Metropolitan board members and staff earlier this month celebrated the 20th anniversary of the 2003 Quantification Settlement Agreement between Metropolitan, the Imperial Irrigation District and Coachella Valley Water District for the Colorado River.

The QSA, which mandated an 800,000 acre-feet reduction in California’s yearly apportionment from the Colorado River, facilitated water transfers and exchanges between farms and cities, funded the lining of the All-American and Coachella canals to help reduce seepage and led to new agricultural conservation in California and partnerships Metropolitan.

Metropolitan directors and staff celebrate

the 20th anniversary of the QSA on Oct. 9.

These innovative early partnerships established a successful model for multi-agency and multi-state collaboration. Learn more about Metropolitan’s collaborative partnerships with agricultural and tribal stakeholders, as well as our commitment to the long-term sustainability of the Colorado River.

Gov. Newsom signs Metropolitan’s co-sponsored AB 1572 into law

On Oct. 14, Gov. Gavin Newsom signed into law

AB 1572, state legislation banning the use of potable water for the irrigation of non-functional turf on commercial, industrial, municipal and institutional properties. Introduced by Assemblymember Laura Friedman (D-Burbank), the bill was co-sponsored by Metropolitan, the Natural Resources Defense Council and Heal the Bay. The bill exempts multi-family residential properties, properties that irrigate decorative or non-functional turf using recycled water and turf used for recreational purposes.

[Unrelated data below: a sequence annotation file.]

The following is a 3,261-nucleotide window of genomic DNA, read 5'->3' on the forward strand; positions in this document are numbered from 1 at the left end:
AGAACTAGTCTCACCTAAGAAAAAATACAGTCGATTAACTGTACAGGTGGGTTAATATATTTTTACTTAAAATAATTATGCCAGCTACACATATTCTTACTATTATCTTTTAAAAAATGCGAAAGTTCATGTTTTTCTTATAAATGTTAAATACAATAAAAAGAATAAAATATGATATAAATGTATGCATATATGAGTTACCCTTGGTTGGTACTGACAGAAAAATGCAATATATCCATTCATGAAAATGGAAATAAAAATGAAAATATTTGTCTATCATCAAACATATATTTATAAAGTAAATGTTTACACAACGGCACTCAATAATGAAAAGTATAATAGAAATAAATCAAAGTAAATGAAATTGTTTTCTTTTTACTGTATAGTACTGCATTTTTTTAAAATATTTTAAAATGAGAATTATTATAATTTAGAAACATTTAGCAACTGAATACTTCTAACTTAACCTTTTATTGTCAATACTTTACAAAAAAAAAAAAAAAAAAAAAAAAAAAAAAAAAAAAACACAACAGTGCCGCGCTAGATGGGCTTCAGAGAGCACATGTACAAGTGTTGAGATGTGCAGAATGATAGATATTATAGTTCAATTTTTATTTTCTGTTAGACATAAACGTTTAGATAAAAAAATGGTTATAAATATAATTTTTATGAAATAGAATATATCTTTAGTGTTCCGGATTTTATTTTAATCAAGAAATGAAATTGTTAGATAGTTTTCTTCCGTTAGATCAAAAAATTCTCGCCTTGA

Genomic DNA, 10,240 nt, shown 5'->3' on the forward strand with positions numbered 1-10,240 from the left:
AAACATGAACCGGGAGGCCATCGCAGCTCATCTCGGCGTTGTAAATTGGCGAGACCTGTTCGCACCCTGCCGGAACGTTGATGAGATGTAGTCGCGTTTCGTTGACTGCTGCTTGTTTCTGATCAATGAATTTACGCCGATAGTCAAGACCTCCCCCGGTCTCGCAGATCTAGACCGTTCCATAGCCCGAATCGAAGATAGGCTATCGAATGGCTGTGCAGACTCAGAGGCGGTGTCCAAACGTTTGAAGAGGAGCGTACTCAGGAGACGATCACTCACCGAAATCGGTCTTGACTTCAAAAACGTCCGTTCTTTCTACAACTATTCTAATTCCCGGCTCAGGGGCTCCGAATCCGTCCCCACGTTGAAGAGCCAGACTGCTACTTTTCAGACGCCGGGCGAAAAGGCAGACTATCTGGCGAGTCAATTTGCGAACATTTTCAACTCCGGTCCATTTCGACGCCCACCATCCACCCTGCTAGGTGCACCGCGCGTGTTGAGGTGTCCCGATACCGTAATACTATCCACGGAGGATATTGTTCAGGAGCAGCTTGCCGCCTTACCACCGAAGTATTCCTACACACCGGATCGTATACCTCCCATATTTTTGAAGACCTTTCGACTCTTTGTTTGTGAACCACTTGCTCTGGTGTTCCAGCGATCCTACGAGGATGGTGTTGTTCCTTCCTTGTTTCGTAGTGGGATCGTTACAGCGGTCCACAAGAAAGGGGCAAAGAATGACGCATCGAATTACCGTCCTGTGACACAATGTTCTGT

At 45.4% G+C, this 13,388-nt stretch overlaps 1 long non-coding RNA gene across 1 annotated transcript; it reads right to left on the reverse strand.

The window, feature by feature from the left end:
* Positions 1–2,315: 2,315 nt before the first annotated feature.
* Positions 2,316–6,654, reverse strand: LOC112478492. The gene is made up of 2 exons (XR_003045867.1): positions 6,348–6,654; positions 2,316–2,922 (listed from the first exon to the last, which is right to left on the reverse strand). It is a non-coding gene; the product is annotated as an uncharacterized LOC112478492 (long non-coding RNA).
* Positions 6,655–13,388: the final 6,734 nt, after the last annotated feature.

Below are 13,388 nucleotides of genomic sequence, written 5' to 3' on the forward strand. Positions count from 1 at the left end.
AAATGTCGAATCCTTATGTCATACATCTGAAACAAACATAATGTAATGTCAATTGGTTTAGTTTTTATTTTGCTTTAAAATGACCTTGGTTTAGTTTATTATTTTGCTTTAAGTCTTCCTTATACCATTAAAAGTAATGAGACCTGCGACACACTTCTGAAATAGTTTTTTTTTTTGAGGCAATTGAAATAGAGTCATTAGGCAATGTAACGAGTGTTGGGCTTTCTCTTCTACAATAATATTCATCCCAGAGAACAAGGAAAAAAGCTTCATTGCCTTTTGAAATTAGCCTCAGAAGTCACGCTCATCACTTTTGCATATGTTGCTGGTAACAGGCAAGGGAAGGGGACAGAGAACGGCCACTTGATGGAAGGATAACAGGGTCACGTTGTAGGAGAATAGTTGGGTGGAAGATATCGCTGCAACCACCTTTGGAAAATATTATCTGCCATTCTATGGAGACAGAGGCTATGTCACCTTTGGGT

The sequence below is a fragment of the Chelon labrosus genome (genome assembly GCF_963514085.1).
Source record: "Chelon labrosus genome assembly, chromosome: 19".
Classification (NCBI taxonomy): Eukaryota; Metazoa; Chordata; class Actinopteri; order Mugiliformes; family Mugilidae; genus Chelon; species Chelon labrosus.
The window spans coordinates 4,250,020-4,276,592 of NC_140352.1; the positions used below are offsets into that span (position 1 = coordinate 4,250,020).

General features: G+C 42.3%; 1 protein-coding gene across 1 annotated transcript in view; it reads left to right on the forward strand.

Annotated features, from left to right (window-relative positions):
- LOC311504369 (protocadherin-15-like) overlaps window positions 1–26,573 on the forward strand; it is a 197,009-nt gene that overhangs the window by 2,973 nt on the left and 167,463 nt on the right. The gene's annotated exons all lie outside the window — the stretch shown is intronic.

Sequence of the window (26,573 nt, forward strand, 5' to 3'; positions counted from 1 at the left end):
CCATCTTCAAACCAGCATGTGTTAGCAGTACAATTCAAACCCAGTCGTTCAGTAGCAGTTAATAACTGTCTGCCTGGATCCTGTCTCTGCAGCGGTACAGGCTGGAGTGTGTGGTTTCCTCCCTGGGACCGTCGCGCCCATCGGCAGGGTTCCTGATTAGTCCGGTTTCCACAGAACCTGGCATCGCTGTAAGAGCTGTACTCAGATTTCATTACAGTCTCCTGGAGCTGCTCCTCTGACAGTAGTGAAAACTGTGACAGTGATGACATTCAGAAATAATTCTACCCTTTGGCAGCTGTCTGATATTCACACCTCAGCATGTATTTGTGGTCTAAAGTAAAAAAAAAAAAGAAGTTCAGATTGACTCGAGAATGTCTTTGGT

“Today California embarks on a new chapter for water supply resiliency,” said General Manager Hagekhalil. “Up to 70 percent of all water used in Southern California is for outdoor irrigation, much of it on lawns that are never walked on or played on. We can no longer use our precious water resources on grass that serves no functional purpose.”

Read the press release.

Metropolitan’s Dual Certification Water-Efficient Landscaper Program

receives 2023 WaterSense Excellence Award from EPA

Metropolitan earned its first WaterSense Excellence Award from the U.S. Environment Protection Agency for the growth of its dual certification water-efficient landscaper program.

Developed through a partnership with the California Landscape Contractors’ Association, this one-of-a-kind program offers landscape professionals the opportunity to obtain two nationally recognized EPA WaterSense professional certifications through one course and one written test: the CLCA Water Management Certification Program and the Qualified Water Efficient Landscaper Program. Participation has doubled in each of the first three years of this program’s existence, with Metropolitan certifying 270 landscape professionals to date.

Metropolitan Resource Specialist

Krista Guerrero accepts the award.

”Thanks to this program, hundreds of landscaping professionals are now equipped with industry-leading, water-efficient landscape training to help create more sustainable and resilient communities throughout Southern California,” said Metropolitan Resources Specialist Krista Guerrero accepting the award on

Oct. 5.


Read the EPA’s press release.